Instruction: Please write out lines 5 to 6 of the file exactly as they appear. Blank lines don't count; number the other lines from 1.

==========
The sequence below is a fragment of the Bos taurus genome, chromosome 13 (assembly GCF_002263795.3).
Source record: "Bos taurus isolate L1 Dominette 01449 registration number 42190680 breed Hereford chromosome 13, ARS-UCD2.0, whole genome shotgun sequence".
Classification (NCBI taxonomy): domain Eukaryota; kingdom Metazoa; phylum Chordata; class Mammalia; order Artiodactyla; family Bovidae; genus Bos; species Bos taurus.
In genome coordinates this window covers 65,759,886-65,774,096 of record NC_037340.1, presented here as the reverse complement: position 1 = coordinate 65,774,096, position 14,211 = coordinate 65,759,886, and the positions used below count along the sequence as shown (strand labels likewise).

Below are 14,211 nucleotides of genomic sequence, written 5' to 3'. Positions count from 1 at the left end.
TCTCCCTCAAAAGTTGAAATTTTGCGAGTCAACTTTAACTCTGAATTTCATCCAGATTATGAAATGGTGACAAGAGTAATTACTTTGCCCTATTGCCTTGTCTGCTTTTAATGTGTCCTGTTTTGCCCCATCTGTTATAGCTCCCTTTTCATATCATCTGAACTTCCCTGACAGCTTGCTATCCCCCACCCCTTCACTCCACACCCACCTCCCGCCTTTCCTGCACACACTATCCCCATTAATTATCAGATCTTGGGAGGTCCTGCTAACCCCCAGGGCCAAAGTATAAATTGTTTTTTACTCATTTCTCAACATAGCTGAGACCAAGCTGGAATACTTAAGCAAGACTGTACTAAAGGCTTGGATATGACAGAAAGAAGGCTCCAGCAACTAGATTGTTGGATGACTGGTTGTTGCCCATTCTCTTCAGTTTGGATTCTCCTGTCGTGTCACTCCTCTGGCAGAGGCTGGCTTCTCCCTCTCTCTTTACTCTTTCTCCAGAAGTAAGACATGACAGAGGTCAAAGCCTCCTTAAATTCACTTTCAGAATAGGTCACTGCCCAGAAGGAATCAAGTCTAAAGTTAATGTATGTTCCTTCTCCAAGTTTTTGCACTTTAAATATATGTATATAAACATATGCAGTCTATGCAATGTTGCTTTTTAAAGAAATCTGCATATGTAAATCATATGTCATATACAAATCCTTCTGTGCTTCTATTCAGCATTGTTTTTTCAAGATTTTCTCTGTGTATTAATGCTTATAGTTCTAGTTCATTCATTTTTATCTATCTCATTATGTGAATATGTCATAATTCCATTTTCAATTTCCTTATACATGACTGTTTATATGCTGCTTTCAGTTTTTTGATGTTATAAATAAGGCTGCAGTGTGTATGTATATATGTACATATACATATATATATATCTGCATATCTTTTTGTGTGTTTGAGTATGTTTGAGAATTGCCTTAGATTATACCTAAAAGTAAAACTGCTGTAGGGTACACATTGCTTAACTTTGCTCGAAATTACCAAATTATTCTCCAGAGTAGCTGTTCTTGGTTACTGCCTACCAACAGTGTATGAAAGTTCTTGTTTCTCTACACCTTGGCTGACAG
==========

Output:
Below are 14,211 nucleotides of genomic sequence, written 5' to 3'. Positions count from 1 at the left end.
TCTCCCTCAAAAGTTGAAATTTTGCGAGTCAACTTTAACTCTGAATTTCATCCAGATTATGAAATGGTGACAAGAGTAATTACTTTGCCCTATTGCCTTGTCTGCTTTTAATGTGTCCTGTTTTGCCCCATCTGTTATAGCTCCCTTTTCATATCATCTGAACTTCCCTGACAGCTTGCTATCCCCCACCCCTTCACTCCACACCCACCTCCCGCCTTTCCTGCACACACTATCCCCATTAATTATCAGATCTTGGGAGGTCCTGCTAACCCCCAGGGCCAAAGTATAAATTGTTTTTTACTCATTTCTCAACATAGCTGAGACCAAGCTGGAATACTTAAGCAAGACTGTACTAAAGGCTTGGATATGACAGAAAGAAGGCTCCAGCAACTAGATTGTTGGATGACTGGTTGTTGCCCATTCTCTTCAGTTTGGATTCTCCTGTCGTGTCACTCCTCTGGCAGAGGCTGGCTTCTCCCTCTCTCTTTACTCTTTCTCCAGAAGTAAGACATGACAGAGGTCAAAGCCTCCTTAAATTCACTTTCAGAATAGGTCACTGCCCAGAAGGAATCAAGTCTAAAGTTAATGTATGTTCCTTCTCCAAGTTTTTGCACTTTAAATATATGTATATAAACATATGCAGTCTATGCAATGTTGCTTTTTAAAGAAATCTGCATATGTAAATCATATGTCATATACAAATCCTTCTGTGCTTCTATTCAGCATTGTTTTTTCAAGATTTTCTCTGTGTATTAATGCTTATAGTTCTAGTTCATTCATTTTTATCTATCTCATTATGTGAATATGTCATAATTCCATTTTCAATTTCCTTATACATGACTGTTTATATGCTGCTTTCAGTTTTTTGATGTTATAAATAAGGCTGCAGTGTGTATGTATATATGTACATATACATATATATATATCTGCATATCTTTTTGTGTGTTTGAGTATGTTTGAGAATTGCCTTAGATTATACCTAAAAGTAAAACTGCTGTAGGGTACACATTGCTTAACTTTGCTCGAAATTACCAAATTATTCTCCAGAGTAGCTGTTCTTGGTTACTGCCTACCAACAGTGTATGAAAGTTCTTGTTTCTCTACACCTTGGCTGACAG